Nurturing nature (1) | Inquirer Opinion
Kris-Crossing Mindanao

Nurturing nature (1)

General Santos City—Here in this avowed tuna capital of the country, many of us are reeling from at least two weeks of living in very high temperatures (33-37 degrees Celsius). The local shopping malls have become some cool refuge for many of us who do not have air conditioners at home.

I remember that when my small family of four (two parents and two children) migrated here in 1998, the city was also on its third month of enduring a long dry spell, the very first El Niño we experienced then. It was quite difficult since we used to live in Cotabato City, where rain was almost a weekly occurrence then. We used to live in a very simple village there, where houses were made of wood, built on top of long, sturdy posts made stronger with concrete frames and steel bolts. The windows were wide, with wooden jalousies that allowed for the free passage of fresh air (although sometimes foul-smelling air wafted into our small living room). Then we had to use floor wax to make our wooden floors shine so drops of water spilled from our drinking glasses seemed to bounce off them. I remember those days when my eldest child used to play with his much older cousins using the bunot (coconut husk) to make the floor very shiny. I used to tell them that even flies will slide on our very shiny floors! As far as I can remember, our small family plus an extended number of relatives (by affinity) never needed any air-conditioning then. We were just comfortable with at least two electric stand fans during times when temperatures went beyond 30 degrees Celsius.


I realized later that the houses were built to adapt to the climate of Cotabato City, which is several feet below sea level. Our village was constructed on top of a veritable marshland, and other homeowners like me had to hire a landfilling company to haul more than 50 truckloads of landfill to “elevate” it so floodwaters will not reach the floor level.

While still new to Gensan, I used to joke about its climate. “We only have two seasons here—dry and very dry, or hot and very hot.” During my teaching days at the university here, there were times I encountered small brush fires after some smokers threw their cigarette butts onto the very dry grass surrounding the university campus then.


As academics, both my husband and I had very limited incomes and measly savings. We did not have the luxury of choosing the best housing option when we migrated to General Santos City. The cheapest and available units then were of the duplex type built in crowded subdivisions using substandard materials, with concrete walls that did not have steel fortifications, as well as very low ceilings—just at least a foot above the tallest member of my family, my husband, who is 5 feet and 6 inches tall.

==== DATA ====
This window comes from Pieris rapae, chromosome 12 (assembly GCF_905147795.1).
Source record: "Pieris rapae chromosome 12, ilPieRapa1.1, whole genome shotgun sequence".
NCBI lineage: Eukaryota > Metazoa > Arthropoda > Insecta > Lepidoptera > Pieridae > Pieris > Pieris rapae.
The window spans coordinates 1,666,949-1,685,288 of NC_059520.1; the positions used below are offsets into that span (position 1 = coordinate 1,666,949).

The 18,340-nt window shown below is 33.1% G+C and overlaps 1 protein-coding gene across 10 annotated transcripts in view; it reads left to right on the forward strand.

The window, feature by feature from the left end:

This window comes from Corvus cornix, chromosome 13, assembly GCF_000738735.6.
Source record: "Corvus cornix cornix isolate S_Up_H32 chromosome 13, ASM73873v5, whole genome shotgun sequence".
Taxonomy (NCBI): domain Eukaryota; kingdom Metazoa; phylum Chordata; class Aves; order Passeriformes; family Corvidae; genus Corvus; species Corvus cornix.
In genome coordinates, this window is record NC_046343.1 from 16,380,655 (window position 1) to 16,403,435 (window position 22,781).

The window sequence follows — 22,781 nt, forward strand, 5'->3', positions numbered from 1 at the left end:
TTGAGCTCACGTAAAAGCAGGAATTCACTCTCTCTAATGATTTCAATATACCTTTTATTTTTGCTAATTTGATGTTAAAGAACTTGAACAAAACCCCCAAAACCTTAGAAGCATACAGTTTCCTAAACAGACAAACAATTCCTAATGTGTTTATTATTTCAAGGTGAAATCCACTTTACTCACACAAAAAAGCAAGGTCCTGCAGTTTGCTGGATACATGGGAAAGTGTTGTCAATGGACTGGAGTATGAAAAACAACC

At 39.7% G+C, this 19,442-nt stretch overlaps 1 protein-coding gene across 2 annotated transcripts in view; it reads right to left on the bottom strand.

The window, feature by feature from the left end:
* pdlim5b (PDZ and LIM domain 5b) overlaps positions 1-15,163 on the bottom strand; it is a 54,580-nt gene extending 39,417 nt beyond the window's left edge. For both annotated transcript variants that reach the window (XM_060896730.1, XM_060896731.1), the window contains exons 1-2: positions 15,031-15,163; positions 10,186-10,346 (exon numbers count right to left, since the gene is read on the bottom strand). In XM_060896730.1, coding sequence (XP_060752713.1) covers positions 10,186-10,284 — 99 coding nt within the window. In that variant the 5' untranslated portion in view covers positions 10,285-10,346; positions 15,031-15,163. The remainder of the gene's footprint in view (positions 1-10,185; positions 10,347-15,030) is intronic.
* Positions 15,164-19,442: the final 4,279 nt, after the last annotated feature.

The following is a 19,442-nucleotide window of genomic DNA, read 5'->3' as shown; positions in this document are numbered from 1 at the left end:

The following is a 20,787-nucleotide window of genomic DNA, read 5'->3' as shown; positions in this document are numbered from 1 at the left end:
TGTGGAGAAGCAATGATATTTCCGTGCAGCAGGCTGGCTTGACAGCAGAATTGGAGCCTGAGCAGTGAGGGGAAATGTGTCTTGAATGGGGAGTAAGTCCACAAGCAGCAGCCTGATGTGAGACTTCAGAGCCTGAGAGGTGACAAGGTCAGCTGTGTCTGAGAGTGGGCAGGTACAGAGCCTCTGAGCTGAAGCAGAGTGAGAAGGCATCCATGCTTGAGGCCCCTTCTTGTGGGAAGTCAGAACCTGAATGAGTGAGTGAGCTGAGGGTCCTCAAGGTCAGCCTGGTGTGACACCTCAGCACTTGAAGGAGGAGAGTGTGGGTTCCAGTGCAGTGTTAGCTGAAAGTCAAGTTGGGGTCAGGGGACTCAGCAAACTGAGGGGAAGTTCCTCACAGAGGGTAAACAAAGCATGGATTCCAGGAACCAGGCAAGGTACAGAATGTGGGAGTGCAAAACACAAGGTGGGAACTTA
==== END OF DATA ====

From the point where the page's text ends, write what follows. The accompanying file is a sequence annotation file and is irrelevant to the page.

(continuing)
We came here at the height of the El Niño season. Three electric fans were not sufficient to stave off the heat. We needed to change our clothes often, not so much because we had a lot of clothes but because even with slight movements, sweat would be dripping down our bodies like water running from a faucet.

I wondered why housing units in this dry and arid place are built like larger versions of chicken coops (perhaps these are better because they are much more well-ventilated, unlike human housing). The subdivision houses are made of concrete, with very low ceilings, and with equally miniature windows with glass jalousies. Clearly, the housing design in Cotabato was so much more adaptive to the local conditions and location of the village.

Later, I learned that the housing subdivision, where we put up our first home here, was embroiled in a legal tussle between the subdivision owner and the local government. The former violated housing standards and constructed housing units in areas that were meant for access roads.

(To be continued)

Comments to [email protected]

Your subscription could not be saved. Please try again.
Your subscription has been successful.

Subscribe to our daily newsletter

By providing an email address. I agree to the Terms of Use and acknowledge that I have read the Privacy Policy.

Read Next
Don't miss out on the latest news and information.

Subscribe to INQUIRER PLUS to get access to The Philippine Daily Inquirer & other 70+ titles, share up to 5 gadgets, listen to the news, download as early as 4am & share articles on social media. Call 896 6000.

TAGS: dry spell, nature
For feedback, complaints, or inquiries, contact us.
Your subscription could not be saved. Please try again.
Your subscription has been successful.

Fearless views on the news

By providing an email address. I agree to the Terms of Use and acknowledge that I have read the Privacy Policy.

© Copyright 1997-2023 | All Rights Reserved

We use cookies to ensure you get the best experience on our website. By continuing, you are agreeing to our use of cookies. To find out more, please click this link.